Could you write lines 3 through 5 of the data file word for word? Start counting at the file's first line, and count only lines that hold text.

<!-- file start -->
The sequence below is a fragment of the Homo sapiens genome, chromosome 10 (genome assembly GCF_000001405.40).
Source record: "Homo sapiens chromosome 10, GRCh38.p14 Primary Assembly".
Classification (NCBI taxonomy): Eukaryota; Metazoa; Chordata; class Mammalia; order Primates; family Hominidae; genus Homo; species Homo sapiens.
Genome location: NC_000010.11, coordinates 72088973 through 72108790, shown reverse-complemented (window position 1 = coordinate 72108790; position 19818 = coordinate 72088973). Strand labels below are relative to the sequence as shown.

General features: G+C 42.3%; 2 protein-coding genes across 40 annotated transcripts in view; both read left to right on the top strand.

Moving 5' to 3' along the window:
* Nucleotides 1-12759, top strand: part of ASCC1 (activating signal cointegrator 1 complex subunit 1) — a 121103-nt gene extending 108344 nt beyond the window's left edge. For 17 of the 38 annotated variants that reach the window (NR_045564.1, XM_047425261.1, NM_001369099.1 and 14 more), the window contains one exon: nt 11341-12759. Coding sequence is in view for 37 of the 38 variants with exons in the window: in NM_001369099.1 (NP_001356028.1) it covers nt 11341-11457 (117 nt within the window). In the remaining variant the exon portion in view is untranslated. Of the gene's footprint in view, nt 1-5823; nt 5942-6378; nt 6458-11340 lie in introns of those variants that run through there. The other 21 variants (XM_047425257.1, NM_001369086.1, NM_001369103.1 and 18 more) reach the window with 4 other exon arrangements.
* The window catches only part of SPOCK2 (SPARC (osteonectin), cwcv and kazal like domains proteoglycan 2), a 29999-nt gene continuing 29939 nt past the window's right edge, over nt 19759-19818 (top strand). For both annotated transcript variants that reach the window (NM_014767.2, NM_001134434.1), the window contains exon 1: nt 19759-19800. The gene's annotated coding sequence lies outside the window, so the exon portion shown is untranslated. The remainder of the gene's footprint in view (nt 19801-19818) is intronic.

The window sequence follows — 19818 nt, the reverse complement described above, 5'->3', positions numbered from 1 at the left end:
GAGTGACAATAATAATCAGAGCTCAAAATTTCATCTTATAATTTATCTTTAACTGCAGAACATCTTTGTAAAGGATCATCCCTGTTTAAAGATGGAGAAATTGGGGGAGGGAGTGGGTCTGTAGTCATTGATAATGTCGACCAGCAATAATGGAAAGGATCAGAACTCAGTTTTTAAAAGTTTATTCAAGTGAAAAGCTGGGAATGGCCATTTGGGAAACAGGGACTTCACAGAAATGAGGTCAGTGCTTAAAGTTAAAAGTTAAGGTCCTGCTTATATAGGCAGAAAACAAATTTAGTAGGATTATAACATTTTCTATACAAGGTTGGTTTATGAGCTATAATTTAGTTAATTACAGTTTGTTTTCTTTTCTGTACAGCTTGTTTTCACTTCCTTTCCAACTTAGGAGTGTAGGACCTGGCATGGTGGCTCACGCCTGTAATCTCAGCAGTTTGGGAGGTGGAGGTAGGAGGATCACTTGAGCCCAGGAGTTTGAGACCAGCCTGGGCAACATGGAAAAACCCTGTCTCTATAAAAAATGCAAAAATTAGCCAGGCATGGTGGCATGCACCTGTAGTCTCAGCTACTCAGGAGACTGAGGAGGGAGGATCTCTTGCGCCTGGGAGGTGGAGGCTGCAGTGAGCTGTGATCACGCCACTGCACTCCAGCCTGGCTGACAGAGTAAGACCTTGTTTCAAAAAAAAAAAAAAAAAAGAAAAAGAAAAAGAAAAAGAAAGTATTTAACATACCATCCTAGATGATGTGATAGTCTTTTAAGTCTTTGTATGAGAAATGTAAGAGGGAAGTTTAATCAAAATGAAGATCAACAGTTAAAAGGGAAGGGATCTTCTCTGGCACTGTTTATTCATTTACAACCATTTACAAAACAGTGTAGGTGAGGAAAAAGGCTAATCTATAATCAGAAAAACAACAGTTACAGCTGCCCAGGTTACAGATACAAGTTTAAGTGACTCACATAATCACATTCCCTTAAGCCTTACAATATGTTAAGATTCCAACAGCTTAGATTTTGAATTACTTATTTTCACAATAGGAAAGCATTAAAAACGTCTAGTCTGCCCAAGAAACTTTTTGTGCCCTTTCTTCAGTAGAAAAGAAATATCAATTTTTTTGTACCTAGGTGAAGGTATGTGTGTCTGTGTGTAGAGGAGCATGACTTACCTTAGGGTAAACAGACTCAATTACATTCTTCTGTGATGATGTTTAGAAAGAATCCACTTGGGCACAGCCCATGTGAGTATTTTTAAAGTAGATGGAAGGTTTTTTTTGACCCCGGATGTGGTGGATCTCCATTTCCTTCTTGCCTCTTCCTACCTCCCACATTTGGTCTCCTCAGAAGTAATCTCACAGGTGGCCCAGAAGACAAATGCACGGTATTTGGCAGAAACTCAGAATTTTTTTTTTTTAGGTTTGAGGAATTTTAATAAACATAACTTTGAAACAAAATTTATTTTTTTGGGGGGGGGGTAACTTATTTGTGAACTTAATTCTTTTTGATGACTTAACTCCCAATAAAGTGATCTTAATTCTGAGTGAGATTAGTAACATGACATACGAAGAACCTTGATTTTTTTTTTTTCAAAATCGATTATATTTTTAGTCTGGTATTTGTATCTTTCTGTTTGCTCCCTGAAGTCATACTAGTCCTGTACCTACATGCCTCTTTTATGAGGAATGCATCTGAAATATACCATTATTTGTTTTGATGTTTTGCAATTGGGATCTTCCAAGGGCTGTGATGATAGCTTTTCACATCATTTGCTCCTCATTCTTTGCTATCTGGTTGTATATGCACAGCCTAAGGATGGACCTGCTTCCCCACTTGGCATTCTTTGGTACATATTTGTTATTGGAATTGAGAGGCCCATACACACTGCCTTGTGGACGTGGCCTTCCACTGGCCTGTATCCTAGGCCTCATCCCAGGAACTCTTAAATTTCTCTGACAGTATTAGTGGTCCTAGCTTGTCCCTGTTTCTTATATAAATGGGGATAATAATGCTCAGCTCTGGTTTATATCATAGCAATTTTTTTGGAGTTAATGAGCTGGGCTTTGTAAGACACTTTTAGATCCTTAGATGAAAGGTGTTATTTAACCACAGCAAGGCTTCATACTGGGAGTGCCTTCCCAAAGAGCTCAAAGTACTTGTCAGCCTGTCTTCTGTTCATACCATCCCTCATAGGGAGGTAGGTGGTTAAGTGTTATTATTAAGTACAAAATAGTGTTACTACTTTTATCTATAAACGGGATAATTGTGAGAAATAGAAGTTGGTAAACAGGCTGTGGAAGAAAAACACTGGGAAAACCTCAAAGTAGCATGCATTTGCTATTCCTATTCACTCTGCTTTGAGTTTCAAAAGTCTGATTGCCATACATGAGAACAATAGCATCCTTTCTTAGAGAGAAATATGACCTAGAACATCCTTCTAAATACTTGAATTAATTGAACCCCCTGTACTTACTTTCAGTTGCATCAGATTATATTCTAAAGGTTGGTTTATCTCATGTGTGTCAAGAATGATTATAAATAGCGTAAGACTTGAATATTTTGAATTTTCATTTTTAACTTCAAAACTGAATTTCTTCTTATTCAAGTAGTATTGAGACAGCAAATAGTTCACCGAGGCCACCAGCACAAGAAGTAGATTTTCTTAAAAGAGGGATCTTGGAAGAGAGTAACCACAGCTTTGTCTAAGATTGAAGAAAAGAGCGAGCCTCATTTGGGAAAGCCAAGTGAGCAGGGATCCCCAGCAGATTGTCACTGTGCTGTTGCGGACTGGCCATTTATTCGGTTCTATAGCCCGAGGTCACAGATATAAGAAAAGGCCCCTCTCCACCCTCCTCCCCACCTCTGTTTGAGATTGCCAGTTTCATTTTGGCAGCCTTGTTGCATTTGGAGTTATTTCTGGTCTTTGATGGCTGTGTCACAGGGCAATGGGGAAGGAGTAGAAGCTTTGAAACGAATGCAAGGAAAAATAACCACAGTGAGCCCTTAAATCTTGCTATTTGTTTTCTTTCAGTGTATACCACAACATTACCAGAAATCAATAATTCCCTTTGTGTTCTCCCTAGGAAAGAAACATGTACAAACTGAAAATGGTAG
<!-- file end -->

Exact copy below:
Classification (NCBI taxonomy): Eukaryota; Metazoa; Chordata; class Mammalia; order Primates; family Hominidae; genus Homo; species Homo sapiens.
Genome location: NC_000010.11, coordinates 72088973 through 72108790, shown reverse-complemented (window position 1 = coordinate 72108790; position 19818 = coordinate 72088973). Strand labels below are relative to the sequence as shown.

General features: G+C 42.3%; 2 protein-coding genes across 40 annotated transcripts in view; both read left to right on the top strand.